In response to the September 11, 2012 attack on the US consulate in the eastern city of Benghazi in Libya, a US Marine’s FAST (Fleet Antiterrorism Security Team) Company was deployed.  It is believed the team was sent first to Tripoli, not Benghazi.

As US military officials announced the deployment of FAST, they further stated that no further action was being taken to deploy any additional troops, ships or aircraft as a result of the attack.  A second FAST team was being held in Spain on stand-by awaiting further orders.  Some speculated the Pentagon would deploy Marine Expeditionary Units (MEU) to prepare for a broader, more pro-active measure.


US embassies generally have a resident contingent of Marine security guards in countries that are unstable and/or less secure.  Their primary role is to provide protection for classified national security documents.  The secondary role of this elite team started in 1948 to provide protection to US citizens, as well as US government property, in the event of an emergency.


A Closer Look at FAST

The US Marine’s FAST team was first established in 1987 in response to a growing need for quick response time when providing protection to US citizens abroad.  Since that time, FAST has been involved in a number of missions.  They were sent to Panama to support Operation Just Cause in 1989, to Tanzania and Kenya in 1998 when the US embassies were bombed and to Port of Aden, Yemen in 2000 when the USS Cole was bombed.  Currently, FAST reinforces security at US embassies in Liberia, Haiti, Iraq and Afghanistan.

Each US Marine FAST company maintains a constant, ready to deploy status in response to overseas security.  They are specially equipped and trained in a number of high-end weaponry and technology.  Members of this elite operational team undergo intense training including Security Guard Anti-Terrorism Training, High Risk Personnel Training, Close Quarter Battle, Designated Marksmanship and door-breaching tactics.

Marine Expeditionary Units

The US continues to maintain three forward-deployed Marine Expeditionary Units on ships throughout the world for quick response to any unforeseen situations which require their immediate intervention.  These units are further assisted by sailors who are also dispatched with the Marines along with tanks, light armored vehicles, amphibious assault vehicles and light artillery.  All can be transported with additional support from on-board Harrier tactical fighters and attack helicopters.  Each ship is manned by a full battalion for logistics combat support under the command of a colonel, who has a fully integrated staff.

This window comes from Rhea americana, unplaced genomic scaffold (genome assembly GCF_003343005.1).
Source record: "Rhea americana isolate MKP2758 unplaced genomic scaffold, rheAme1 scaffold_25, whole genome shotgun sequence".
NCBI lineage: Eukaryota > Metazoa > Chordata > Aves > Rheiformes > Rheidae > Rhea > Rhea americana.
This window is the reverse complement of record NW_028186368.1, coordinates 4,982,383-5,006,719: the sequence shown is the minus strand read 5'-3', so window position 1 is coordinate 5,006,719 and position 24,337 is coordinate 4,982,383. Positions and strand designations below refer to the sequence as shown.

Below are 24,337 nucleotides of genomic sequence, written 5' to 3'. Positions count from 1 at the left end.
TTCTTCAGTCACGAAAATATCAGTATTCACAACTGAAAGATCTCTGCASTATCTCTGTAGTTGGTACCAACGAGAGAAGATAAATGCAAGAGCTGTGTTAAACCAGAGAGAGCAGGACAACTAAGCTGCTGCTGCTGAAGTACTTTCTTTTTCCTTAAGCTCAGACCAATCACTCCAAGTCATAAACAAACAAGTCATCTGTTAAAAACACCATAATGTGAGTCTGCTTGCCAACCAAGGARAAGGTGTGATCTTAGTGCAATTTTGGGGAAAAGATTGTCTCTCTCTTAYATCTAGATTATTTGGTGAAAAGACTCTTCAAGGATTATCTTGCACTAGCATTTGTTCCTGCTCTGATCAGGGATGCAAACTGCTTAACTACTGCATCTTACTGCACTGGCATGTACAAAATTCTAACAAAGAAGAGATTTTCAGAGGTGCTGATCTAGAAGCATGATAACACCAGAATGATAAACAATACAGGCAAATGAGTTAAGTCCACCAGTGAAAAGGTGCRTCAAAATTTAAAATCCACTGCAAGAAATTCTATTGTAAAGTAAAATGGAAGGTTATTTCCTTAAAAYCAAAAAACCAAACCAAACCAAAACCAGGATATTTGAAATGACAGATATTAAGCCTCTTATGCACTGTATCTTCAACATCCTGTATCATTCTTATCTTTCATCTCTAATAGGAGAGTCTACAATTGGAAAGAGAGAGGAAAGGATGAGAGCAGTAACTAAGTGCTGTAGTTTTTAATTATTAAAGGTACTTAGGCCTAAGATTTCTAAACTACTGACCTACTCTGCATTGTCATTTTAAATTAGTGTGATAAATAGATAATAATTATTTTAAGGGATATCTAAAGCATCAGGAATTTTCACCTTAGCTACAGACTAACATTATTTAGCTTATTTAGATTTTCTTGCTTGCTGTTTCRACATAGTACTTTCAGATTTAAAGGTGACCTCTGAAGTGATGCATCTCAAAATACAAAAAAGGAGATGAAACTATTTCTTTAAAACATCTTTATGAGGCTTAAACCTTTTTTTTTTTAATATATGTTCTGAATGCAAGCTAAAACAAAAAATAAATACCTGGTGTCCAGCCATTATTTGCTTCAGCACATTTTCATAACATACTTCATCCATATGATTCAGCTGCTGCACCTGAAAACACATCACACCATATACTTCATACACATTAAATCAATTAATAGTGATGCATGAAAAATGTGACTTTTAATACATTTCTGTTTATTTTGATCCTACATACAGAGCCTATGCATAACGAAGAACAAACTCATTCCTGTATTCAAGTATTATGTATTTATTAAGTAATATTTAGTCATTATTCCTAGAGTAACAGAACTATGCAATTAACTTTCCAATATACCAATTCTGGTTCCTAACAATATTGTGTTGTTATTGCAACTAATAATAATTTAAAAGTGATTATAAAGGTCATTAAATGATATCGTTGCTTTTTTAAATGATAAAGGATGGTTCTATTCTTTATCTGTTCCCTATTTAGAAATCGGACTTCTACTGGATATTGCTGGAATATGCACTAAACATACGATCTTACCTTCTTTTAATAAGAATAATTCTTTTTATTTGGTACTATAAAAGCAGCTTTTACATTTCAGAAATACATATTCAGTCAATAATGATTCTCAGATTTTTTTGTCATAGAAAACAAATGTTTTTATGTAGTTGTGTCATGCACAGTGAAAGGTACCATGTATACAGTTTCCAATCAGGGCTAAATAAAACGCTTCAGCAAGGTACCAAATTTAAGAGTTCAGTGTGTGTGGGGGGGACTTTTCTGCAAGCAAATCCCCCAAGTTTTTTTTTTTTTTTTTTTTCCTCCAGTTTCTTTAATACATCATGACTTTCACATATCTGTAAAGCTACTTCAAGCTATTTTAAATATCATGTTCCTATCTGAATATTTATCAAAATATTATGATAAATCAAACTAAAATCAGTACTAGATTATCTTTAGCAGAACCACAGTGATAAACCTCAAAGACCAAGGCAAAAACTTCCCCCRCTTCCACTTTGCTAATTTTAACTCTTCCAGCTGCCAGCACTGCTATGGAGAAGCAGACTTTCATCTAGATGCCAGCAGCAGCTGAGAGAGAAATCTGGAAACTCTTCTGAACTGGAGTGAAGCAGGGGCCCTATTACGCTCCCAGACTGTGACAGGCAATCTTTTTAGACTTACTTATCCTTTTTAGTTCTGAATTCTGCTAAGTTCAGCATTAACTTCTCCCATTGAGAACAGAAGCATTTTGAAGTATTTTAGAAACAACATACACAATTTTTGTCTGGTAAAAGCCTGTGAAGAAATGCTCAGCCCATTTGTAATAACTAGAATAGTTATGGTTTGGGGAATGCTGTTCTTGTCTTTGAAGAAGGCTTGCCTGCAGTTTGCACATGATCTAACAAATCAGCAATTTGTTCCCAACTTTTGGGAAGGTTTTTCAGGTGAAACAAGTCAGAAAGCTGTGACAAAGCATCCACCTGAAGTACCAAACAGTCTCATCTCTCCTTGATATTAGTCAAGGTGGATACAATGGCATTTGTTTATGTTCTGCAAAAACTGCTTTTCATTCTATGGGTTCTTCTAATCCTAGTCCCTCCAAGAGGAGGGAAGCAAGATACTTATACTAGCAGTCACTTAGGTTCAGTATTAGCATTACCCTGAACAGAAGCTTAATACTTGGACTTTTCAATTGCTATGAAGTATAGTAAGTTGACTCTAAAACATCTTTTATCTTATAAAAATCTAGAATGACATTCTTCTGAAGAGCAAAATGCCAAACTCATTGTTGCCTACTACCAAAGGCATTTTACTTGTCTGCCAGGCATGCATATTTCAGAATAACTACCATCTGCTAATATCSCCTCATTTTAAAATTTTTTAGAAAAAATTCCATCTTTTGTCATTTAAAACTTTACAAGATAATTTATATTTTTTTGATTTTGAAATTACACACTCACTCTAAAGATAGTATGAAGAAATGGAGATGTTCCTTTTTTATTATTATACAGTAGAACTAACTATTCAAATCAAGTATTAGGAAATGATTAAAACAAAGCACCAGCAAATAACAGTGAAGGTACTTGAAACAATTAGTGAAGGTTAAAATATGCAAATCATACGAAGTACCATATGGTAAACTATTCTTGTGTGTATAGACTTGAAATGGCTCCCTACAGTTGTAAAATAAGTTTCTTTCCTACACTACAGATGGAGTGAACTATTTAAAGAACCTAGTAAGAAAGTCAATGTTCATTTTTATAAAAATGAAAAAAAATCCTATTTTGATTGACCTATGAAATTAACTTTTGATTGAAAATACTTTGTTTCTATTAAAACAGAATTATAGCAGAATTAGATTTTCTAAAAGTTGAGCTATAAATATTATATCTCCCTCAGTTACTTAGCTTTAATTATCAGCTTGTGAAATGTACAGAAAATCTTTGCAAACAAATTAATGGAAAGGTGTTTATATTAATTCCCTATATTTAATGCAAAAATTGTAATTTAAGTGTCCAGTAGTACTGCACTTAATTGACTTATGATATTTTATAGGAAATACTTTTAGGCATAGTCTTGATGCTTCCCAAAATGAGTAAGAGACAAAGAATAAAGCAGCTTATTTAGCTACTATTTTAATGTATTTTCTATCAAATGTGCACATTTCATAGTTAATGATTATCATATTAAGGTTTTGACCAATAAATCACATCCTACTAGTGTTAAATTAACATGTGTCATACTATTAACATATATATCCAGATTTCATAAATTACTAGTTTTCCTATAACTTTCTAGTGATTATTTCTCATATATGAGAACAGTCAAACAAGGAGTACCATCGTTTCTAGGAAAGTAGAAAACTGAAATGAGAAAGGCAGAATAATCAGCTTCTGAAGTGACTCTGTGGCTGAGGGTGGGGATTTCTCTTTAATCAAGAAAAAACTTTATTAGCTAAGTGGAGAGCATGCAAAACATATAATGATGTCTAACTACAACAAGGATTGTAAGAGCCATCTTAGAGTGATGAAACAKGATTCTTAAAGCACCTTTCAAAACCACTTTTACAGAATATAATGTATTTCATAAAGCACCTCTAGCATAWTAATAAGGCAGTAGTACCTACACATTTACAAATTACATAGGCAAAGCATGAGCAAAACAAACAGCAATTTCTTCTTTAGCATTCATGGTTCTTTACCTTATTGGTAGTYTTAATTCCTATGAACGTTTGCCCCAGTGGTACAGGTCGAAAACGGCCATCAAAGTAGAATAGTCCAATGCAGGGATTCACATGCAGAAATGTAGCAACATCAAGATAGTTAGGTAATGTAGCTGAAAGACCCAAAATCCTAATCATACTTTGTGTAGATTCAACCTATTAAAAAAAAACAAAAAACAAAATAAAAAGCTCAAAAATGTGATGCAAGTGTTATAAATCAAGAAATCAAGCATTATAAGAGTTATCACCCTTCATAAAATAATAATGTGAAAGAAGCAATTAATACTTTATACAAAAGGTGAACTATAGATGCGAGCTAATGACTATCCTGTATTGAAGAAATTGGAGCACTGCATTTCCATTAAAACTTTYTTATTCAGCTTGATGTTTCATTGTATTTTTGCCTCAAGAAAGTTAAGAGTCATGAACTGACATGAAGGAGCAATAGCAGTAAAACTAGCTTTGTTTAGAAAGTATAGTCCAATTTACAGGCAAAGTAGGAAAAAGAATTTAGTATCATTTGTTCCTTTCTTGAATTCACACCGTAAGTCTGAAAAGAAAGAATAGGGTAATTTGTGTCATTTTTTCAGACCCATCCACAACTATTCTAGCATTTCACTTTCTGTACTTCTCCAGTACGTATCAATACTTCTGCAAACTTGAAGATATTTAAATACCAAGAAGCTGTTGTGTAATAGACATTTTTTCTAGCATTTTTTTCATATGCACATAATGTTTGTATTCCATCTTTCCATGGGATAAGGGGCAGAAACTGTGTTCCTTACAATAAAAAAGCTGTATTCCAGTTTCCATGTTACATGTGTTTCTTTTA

MEUs generally respond to situations within 100 miles of a shoreline but remain flexible which was exhibited after the September 11, 2001 attack on the US when forces were sent several miles into Afghanistan.  During this and other responses, as the ships move into position, it is most likely the MEU team (and sailors in support of the team) perform drills to prepare themselves to safely evacuate US Department of State personnel and their families along with members of any other embassies that are threatened.

When the situation necessitates, the MEU will quickly insert their troops via air and sea to barricade the embassy and other noted sites and occupy them temporarily while they prepare to safely evacuate US citizens and other identified personnel.  Under ideal situations, the MEUs are able to complete their mission without any hostility.

As a result of the consulate bombing in Libya which killed four US citizens and the US Ambassador to Libya (Chris Stevens), the US Marine’s FAST Company will no doubt employ many of their specialized tactics and strategies to secure the area.

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